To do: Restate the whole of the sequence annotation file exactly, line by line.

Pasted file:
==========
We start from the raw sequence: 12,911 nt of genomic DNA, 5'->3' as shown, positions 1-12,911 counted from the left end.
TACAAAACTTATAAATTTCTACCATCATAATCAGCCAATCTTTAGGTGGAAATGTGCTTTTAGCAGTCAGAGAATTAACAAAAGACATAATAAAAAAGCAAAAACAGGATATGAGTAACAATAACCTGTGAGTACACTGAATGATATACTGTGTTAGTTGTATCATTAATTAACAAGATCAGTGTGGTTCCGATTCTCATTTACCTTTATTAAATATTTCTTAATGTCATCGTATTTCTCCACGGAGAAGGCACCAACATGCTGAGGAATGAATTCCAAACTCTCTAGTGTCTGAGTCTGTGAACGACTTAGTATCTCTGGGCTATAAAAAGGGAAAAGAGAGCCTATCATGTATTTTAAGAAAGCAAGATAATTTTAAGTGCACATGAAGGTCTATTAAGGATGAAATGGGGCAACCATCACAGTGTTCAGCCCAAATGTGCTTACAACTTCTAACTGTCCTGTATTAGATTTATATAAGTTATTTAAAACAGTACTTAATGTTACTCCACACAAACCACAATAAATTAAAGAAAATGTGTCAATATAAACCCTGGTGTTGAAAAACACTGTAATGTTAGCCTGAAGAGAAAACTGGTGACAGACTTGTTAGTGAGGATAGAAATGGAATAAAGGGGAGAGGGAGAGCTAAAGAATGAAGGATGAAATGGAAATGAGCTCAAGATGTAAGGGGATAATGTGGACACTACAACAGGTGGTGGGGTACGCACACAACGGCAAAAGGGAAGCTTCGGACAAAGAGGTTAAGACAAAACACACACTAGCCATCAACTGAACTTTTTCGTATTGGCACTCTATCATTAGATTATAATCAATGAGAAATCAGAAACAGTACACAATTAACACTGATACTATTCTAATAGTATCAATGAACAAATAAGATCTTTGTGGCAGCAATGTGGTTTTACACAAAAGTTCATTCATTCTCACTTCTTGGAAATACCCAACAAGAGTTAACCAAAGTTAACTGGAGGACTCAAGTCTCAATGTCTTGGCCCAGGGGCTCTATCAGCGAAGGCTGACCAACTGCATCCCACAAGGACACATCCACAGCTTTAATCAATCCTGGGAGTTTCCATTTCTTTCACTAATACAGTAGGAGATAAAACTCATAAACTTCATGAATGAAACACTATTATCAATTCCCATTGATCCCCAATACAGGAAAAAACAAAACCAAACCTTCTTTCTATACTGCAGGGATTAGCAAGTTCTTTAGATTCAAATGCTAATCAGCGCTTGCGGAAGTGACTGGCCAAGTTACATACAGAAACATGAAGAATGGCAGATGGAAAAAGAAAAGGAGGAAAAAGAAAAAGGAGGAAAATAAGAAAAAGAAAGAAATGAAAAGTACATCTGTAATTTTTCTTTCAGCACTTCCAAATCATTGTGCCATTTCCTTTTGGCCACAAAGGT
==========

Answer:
We start from the raw sequence: 12,911 nt of genomic DNA, 5'->3' as shown, positions 1-12,911 counted from the left end.
TACAAAACTTATAAATTTCTACCATCATAATCAGCCAATCTTTAGGTGGAAATGTGCTTTTAGCAGTCAGAGAATTAACAAAAGACATAATAAAAAAGCAAAAACAGGATATGAGTAACAATAACCTGTGAGTACACTGAATGATATACTGTGTTAGTTGTATCATTAATTAACAAGATCAGTGTGGTTCCGATTCTCATTTACCTTTATTAAATATTTCTTAATGTCATCGTATTTCTCCACGGAGAAGGCACCAACATGCTGAGGAATGAATTCCAAACTCTCTAGTGTCTGAGTCTGTGAACGACTTAGTATCTCTGGGCTATAAAAAGGGAAAAGAGAGCCTATCATGTATTTTAAGAAAGCAAGATAATTTTAAGTGCACATGAAGGTCTATTAAGGATGAAATGGGGCAACCATCACAGTGTTCAGCCCAAATGTGCTTACAACTTCTAACTGTCCTGTATTAGATTTATATAAGTTATTTAAAACAGTACTTAATGTTACTCCACACAAACCACAATAAATTAAAGAAAATGTGTCAATATAAACCCTGGTGTTGAAAAACACTGTAATGTTAGCCTGAAGAGAAAACTGGTGACAGACTTGTTAGTGAGGATAGAAATGGAATAAAGGGGAGAGGGAGAGCTAAAGAATGAAGGATGAAATGGAAATGAGCTCAAGATGTAAGGGGATAATGTGGACACTACAACAGGTGGTGGGGTACGCACACAACGGCAAAAGGGAAGCTTCGGACAAAGAGGTTAAGACAAAACACACACTAGCCATCAACTGAACTTTTTCGTATTGGCACTCTATCATTAGATTATAATCAATGAGAAATCAGAAACAGTACACAATTAACACTGATACTATTCTAATAGTATCAATGAACAAATAAGATCTTTGTGGCAGCAATGTGGTTTTACACAAAAGTTCATTCATTCTCACTTCTTGGAAATACCCAACAAGAGTTAACCAAAGTTAACTGGAGGACTCAAGTCTCAATGTCTTGGCCCAGGGGCTCTATCAGCGAAGGCTGACCAACTGCATCCCACAAGGACACATCCACAGCTTTAATCAATCCTGGGAGTTTCCATTTCTTTCACTAATACAGTAGGAGATAAAACTCATAAACTTCATGAATGAAACACTATTATCAATTCCCATTGATCCCCAATACAGGAAAAAACAAAACCAAACCTTCTTTCTATACTGCAGGGATTAGCAAGTTCTTTAGATTCAAATGCTAATCAGCGCTTGCGGAAGTGACTGGCCAAGTTACATACAGAAACATGAAGAATGGCAGATGGAAAAAGAAAAGGAGGAAAAAGAAAAAGGAGGAAAATAAGAAAAAGAAAGAAATGAAAAGTACATCTGTAATTTTTCTTTCAGCACTTCCAAATCATTGTGCCATTTCCTTTTGGCCACAAAGGT